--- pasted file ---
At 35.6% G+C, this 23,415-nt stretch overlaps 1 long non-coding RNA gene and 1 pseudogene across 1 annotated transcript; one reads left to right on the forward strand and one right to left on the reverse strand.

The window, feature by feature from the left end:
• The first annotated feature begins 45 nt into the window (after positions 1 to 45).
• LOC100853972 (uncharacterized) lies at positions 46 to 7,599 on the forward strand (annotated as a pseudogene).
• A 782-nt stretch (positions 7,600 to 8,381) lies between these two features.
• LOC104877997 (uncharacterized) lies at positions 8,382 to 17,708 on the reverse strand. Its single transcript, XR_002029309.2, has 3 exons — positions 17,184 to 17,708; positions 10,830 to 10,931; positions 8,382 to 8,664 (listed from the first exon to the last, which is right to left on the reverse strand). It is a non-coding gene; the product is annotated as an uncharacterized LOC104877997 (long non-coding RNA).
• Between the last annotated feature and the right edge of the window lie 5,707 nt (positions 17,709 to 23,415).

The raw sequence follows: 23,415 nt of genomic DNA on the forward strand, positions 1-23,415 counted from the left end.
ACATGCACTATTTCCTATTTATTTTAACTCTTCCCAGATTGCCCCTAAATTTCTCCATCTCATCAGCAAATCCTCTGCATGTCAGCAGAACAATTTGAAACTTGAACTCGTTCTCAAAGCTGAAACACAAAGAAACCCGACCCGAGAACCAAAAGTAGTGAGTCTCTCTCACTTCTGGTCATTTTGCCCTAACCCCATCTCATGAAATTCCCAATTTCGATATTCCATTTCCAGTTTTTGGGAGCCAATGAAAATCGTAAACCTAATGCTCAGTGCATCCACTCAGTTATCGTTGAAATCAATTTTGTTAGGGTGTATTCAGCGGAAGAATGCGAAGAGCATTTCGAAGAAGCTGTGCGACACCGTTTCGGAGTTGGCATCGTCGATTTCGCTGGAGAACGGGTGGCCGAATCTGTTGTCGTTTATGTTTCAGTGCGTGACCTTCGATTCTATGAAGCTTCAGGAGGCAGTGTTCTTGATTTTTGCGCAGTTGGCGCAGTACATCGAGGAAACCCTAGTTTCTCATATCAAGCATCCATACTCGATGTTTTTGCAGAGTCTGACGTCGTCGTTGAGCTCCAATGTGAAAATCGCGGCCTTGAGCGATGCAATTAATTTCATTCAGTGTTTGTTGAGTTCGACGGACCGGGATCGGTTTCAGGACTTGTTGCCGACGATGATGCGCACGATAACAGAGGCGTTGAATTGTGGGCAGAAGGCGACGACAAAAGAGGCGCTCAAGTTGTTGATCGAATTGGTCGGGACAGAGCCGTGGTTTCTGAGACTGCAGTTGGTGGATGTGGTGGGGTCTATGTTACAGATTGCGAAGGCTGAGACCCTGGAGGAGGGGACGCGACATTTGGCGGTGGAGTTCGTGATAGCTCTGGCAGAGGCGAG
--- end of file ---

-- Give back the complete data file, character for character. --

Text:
At 35.6% G+C, this 23,415-nt stretch overlaps 1 long non-coding RNA gene and 1 pseudogene across 1 annotated transcript; one reads left to right on the forward strand and one right to left on the reverse strand.

The window, feature by feature from the left end:
• The first annotated feature begins 45 nt into the window (after positions 1 to 45).
• LOC100853972 (uncharacterized) lies at positions 46 to 7,599 on the forward strand (annotated as a pseudogene).
• A 782-nt stretch (positions 7,600 to 8,381) lies between these two features.
• LOC104877997 (uncharacterized) lies at positions 8,382 to 17,708 on the reverse strand. Its single transcript, XR_002029309.2, has 3 exons — positions 17,184 to 17,708; positions 10,830 to 10,931; positions 8,382 to 8,664 (listed from the first exon to the last, which is right to left on the reverse strand). It is a non-coding gene; the product is annotated as an uncharacterized LOC104877997 (long non-coding RNA).
• Between the last annotated feature and the right edge of the window lie 5,707 nt (positions 17,709 to 23,415).

The raw sequence follows: 23,415 nt of genomic DNA on the forward strand, positions 1-23,415 counted from the left end.
ACATGCACTATTTCCTATTTATTTTAACTCTTCCCAGATTGCCCCTAAATTTCTCCATCTCATCAGCAAATCCTCTGCATGTCAGCAGAACAATTTGAAACTTGAACTCGTTCTCAAAGCTGAAACACAAAGAAACCCGACCCGAGAACCAAAAGTAGTGAGTCTCTCTCACTTCTGGTCATTTTGCCCTAACCCCATCTCATGAAATTCCCAATTTCGATATTCCATTTCCAGTTTTTGGGAGCCAATGAAAATCGTAAACCTAATGCTCAGTGCATCCACTCAGTTATCGTTGAAATCAATTTTGTTAGGGTGTATTCAGCGGAAGAATGCGAAGAGCATTTCGAAGAAGCTGTGCGACACCGTTTCGGAGTTGGCATCGTCGATTTCGCTGGAGAACGGGTGGCCGAATCTGTTGTCGTTTATGTTTCAGTGCGTGACCTTCGATTCTATGAAGCTTCAGGAGGCAGTGTTCTTGATTTTTGCGCAGTTGGCGCAGTACATCGAGGAAACCCTAGTTTCTCATATCAAGCATCCATACTCGATGTTTTTGCAGAGTCTGACGTCGTCGTTGAGCTCCAATGTGAAAATCGCGGCCTTGAGCGATGCAATTAATTTCATTCAGTGTTTGTTGAGTTCGACGGACCGGGATCGGTTTCAGGACTTGTTGCCGACGATGATGCGCACGATAACAGAGGCGTTGAATTGTGGGCAGAAGGCGACGACAAAAGAGGCGCTCAAGTTGTTGATCGAATTGGTCGGGACAGAGCCGTGGTTTCTGAGACTGCAGTTGGTGGATGTGGTGGGGTCTATGTTACAGATTGCGAAGGCTGAGACCCTGGAGGAGGGGACGCGACATTTGGCGGTGGAGTTCGTGATAGCTCTGGCAGAGGCGAG